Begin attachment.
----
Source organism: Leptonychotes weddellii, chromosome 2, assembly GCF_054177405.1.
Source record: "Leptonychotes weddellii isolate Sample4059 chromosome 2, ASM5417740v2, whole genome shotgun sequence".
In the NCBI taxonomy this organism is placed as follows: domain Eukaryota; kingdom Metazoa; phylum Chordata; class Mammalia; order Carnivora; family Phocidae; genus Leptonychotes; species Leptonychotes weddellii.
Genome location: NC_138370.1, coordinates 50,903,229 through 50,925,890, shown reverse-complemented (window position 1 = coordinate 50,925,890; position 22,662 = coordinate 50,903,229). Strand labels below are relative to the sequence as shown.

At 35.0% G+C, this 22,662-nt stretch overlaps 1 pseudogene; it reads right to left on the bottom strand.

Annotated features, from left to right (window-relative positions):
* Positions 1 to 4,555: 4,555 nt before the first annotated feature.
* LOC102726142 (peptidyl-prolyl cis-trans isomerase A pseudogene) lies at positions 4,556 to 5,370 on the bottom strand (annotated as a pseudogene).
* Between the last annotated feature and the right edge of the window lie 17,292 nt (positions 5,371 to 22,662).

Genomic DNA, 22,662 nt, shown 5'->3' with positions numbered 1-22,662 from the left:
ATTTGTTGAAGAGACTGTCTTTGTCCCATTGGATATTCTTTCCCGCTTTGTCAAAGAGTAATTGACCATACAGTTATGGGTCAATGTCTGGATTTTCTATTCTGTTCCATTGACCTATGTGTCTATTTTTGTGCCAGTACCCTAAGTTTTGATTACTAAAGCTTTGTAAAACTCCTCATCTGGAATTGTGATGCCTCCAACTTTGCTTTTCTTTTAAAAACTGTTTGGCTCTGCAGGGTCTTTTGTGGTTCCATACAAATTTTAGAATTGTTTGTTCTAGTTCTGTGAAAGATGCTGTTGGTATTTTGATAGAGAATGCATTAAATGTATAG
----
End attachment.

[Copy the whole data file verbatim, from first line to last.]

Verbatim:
Source organism: Leptonychotes weddellii, chromosome 2, assembly GCF_054177405.1.
Source record: "Leptonychotes weddellii isolate Sample4059 chromosome 2, ASM5417740v2, whole genome shotgun sequence".
In the NCBI taxonomy this organism is placed as follows: domain Eukaryota; kingdom Metazoa; phylum Chordata; class Mammalia; order Carnivora; family Phocidae; genus Leptonychotes; species Leptonychotes weddellii.
Genome location: NC_138370.1, coordinates 50,903,229 through 50,925,890, shown reverse-complemented (window position 1 = coordinate 50,925,890; position 22,662 = coordinate 50,903,229). Strand labels below are relative to the sequence as shown.

At 35.0% G+C, this 22,662-nt stretch overlaps 1 pseudogene; it reads right to left on the bottom strand.

Annotated features, from left to right (window-relative positions):
* Positions 1 to 4,555: 4,555 nt before the first annotated feature.
* LOC102726142 (peptidyl-prolyl cis-trans isomerase A pseudogene) lies at positions 4,556 to 5,370 on the bottom strand (annotated as a pseudogene).
* Between the last annotated feature and the right edge of the window lie 17,292 nt (positions 5,371 to 22,662).

Genomic DNA, 22,662 nt, shown 5'->3' with positions numbered 1-22,662 from the left:
ATTTGTTGAAGAGACTGTCTTTGTCCCATTGGATATTCTTTCCCGCTTTGTCAAAGAGTAATTGACCATACAGTTATGGGTCAATGTCTGGATTTTCTATTCTGTTCCATTGACCTATGTGTCTATTTTTGTGCCAGTACCCTAAGTTTTGATTACTAAAGCTTTGTAAAACTCCTCATCTGGAATTGTGATGCCTCCAACTTTGCTTTTCTTTTAAAAACTGTTTGGCTCTGCAGGGTCTTTTGTGGTTCCATACAAATTTTAGAATTGTTTGTTCTAGTTCTGTGAAAGATGCTGTTGGTATTTTGATAGAGAATGCATTAAATGTATAG